Education Opinion

Thank an ESP Today!

By John Wilson — November 16, 2011 2 min read
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Everyone remembers a favorite teacher. And just as important, everyone also remembers a favorite education support professional. Do you remember that wonderful bus driver who greeted you every morning with a smile and made sure that you got to school safely? Do you remember the lunchroom worker who served you a nutritious meal? Do you remember the school secretary who called your parents if you were ill or provided you with kind words if you were sent to the principal’s office? Do you remember the school custodian who cleaned up after you and made sure the school was sanitary and healthy? They are all education support professionals (ESP). They are the unsung heroes of our public education system.

Today is their day. Today is Education Support Professional Day. Once a year, during American Education Week, we take time to honor these men and women who are dedicated to our students. They have made personal and economic sacrifices because of their belief in public education and the dignity in serving America’s future. We should be appreciative, and we should let them know it.

There are many ESPs that have been instrumental to my success in life, but I will only share two stories with you today. First, let me thank Andrew Cowan, who worked as a school custodian where I graduated from high school and spent my first year as a teacher. Mr. Cowan was also a minister. He knew every student’s name, and he knew when trouble was brewing and was a master in diffusing that trouble with humor, a stern look, or a listening ear. As a young teacher, he knew that I might need some extra encouragement, advice on how to handle a disruptive student, or even a key to the closet where instructional materials were kept. Mr. Cowan was a role model for all those he encountered. He was the heart of our school and he was loved by all.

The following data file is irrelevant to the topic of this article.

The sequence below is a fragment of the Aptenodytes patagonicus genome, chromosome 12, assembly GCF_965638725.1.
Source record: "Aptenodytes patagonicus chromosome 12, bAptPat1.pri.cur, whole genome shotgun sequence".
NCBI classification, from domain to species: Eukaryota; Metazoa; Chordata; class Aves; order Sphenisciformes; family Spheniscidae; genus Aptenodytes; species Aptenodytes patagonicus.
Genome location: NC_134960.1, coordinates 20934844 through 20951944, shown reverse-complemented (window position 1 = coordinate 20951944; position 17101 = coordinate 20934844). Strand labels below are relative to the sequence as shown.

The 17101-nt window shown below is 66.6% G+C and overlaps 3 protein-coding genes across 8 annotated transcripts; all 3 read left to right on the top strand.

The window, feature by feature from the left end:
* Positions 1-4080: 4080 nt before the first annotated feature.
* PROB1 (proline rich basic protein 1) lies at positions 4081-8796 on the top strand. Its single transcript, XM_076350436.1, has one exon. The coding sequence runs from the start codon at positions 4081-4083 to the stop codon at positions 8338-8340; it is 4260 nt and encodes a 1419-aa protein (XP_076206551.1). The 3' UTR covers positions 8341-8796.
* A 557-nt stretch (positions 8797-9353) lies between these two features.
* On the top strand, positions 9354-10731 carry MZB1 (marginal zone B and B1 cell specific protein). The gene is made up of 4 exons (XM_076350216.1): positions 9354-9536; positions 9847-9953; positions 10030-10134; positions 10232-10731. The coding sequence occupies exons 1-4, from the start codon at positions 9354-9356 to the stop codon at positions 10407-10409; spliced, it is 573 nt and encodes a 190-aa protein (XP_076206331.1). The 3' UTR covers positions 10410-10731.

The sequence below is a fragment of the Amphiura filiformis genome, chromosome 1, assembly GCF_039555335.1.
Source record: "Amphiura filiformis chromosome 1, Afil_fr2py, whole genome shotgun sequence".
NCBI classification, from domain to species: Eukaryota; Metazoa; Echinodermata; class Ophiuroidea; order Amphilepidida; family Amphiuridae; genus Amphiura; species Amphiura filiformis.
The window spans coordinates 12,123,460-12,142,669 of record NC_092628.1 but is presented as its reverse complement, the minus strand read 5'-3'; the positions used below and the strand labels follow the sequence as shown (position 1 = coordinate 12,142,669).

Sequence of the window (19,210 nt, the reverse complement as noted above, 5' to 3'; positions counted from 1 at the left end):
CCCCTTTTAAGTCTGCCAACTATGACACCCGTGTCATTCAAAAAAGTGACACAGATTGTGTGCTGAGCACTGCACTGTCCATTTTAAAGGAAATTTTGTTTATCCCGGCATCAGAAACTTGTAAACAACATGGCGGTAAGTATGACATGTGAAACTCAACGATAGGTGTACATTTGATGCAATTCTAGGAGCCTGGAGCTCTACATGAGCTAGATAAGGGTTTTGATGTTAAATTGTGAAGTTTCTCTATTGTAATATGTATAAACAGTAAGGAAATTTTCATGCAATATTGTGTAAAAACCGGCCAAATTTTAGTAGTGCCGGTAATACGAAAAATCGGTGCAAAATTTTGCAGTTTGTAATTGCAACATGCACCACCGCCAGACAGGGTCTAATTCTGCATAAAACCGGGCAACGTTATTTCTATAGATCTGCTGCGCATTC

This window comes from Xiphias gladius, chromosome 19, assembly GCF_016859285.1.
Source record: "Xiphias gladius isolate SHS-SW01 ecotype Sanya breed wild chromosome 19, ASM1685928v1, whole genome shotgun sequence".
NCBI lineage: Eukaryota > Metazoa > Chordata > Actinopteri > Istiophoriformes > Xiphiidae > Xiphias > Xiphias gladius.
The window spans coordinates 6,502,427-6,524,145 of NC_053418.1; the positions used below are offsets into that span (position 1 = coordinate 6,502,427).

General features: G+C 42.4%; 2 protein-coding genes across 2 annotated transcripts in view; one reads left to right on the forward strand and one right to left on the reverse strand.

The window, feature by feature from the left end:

Let me also thank Bobbie Johnson, my first teacher assistant. I first met Bobbie when the principal begged me to take a class of young boys who had been labeled emotionally and behaviorally challenged. Bobbie was the teacher assistant who had outlasted the revolving door of teachers. She became my confidante, my tag team partner, and my second pair of hands and eyes. She provided these troubled youngsters with the right amount of mothering and love, and she provided me with the support to redirect these challenging students to academic and social success. It was the hardest teaching assignment at the beginning and the easiest at the end. Together, we made a huge difference for these students and their parents.

ESPs are critical to a teacher’s success. They are our partners. They are our friends. Send a thank you note to your favorite ESP or to those who serve your children. Being thanked is the best gift, but I am sure they would not reject any other token of appreciation.

I hope the day will come when we can thank them with a living wage, fair benefits, and working conditions that give them the dignity and respect they deserve. After all, it’s only fair after what they do to support the education of our children.

To all education support professionals across America, thank you!

The opinions expressed in John Wilson Unleashed are strictly those of the author(s) and do not reflect the opinions or endorsement of Editorial Projects in Education, or any of its publications.

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